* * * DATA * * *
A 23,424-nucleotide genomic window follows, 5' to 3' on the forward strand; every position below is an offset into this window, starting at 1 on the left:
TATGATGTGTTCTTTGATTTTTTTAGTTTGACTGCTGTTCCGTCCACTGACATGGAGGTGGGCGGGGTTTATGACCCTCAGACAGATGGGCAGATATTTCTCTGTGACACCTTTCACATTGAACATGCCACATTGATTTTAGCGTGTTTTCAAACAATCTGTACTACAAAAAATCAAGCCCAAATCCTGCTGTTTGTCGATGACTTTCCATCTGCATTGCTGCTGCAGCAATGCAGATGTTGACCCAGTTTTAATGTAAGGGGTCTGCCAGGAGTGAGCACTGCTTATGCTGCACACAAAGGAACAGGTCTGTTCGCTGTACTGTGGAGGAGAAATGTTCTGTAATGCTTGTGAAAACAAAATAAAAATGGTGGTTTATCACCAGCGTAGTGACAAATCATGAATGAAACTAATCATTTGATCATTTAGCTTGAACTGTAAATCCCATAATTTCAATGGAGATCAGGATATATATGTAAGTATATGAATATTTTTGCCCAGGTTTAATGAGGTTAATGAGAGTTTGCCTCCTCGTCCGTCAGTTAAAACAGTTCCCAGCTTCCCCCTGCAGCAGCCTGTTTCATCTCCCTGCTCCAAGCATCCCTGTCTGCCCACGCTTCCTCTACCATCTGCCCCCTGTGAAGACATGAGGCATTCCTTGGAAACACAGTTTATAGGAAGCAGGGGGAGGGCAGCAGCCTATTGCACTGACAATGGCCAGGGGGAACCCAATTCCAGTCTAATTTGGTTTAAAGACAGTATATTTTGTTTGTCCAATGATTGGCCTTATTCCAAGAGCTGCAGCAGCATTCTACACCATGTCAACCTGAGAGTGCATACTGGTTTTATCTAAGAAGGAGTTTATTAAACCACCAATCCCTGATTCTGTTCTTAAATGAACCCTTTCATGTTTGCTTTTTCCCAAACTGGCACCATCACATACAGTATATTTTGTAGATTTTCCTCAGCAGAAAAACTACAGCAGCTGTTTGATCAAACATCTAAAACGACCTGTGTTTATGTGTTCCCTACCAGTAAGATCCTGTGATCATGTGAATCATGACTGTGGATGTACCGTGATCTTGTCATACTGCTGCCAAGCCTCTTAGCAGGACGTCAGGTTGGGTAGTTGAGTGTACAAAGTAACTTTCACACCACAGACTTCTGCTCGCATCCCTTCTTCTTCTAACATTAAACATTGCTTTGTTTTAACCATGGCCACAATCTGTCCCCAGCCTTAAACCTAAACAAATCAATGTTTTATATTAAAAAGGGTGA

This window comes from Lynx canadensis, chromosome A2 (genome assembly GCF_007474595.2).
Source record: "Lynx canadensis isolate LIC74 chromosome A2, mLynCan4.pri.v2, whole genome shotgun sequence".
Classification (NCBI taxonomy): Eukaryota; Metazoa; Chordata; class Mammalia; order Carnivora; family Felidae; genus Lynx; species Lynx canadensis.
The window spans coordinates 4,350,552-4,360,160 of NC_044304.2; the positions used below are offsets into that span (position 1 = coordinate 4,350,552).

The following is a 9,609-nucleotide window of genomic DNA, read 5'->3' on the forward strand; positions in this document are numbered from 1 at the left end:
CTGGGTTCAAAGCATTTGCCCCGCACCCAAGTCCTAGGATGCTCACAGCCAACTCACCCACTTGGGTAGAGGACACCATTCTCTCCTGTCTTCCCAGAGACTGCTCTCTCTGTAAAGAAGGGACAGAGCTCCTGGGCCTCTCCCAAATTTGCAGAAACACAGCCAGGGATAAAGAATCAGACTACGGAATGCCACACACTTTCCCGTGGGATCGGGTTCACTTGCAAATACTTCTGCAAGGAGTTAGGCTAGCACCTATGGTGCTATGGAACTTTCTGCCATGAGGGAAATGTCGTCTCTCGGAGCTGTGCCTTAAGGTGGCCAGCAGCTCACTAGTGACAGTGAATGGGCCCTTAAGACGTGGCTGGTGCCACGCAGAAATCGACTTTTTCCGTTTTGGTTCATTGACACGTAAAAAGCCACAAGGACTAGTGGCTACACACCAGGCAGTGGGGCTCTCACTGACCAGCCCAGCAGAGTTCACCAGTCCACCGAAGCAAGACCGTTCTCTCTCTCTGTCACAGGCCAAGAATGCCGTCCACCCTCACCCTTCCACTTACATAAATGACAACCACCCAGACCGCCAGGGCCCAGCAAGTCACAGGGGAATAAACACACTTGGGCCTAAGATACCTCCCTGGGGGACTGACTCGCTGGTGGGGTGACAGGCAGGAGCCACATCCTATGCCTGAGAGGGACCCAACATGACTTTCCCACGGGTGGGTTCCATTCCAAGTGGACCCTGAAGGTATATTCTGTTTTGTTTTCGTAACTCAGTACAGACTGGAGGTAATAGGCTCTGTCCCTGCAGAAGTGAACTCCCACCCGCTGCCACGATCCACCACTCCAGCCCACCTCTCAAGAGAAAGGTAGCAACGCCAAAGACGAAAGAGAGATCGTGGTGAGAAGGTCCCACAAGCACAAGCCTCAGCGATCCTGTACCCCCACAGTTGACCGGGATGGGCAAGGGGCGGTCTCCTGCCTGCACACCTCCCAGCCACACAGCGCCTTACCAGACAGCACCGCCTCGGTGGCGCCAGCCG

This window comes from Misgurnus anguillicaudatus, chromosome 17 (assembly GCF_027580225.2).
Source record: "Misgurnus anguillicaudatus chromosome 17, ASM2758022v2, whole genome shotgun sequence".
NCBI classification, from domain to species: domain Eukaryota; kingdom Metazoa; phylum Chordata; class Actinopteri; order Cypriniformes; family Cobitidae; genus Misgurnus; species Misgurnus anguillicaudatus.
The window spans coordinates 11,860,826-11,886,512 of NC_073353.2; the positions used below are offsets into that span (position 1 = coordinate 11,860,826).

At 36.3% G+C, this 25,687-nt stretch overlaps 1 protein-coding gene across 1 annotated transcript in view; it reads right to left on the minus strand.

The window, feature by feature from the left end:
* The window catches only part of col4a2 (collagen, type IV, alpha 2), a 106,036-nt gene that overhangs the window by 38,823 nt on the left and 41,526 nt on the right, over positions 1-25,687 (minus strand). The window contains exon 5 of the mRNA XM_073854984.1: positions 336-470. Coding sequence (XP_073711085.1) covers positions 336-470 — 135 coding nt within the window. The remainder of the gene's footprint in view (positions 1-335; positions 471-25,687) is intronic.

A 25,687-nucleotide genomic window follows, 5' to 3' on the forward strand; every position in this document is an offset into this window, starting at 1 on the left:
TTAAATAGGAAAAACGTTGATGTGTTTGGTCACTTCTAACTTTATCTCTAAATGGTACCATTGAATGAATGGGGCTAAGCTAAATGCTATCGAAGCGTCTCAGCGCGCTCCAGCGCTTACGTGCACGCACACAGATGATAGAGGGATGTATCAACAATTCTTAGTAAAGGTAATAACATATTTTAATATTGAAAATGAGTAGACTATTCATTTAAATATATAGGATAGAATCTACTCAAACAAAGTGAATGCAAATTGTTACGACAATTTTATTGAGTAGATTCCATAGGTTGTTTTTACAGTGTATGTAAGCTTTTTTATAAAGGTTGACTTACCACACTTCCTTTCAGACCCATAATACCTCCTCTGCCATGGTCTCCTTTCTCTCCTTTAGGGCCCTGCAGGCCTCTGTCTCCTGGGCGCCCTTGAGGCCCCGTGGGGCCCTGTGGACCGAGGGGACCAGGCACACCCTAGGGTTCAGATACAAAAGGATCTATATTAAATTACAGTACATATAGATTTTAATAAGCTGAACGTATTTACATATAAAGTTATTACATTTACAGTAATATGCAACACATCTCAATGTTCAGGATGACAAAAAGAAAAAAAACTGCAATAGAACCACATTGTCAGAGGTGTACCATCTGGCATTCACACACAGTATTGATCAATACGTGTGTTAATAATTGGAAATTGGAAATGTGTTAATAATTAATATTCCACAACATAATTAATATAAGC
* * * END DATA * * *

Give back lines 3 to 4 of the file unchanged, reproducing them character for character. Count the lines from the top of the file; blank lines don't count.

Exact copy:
This window comes from Lynx canadensis, chromosome A2 (genome assembly GCF_007474595.2).
Source record: "Lynx canadensis isolate LIC74 chromosome A2, mLynCan4.pri.v2, whole genome shotgun sequence".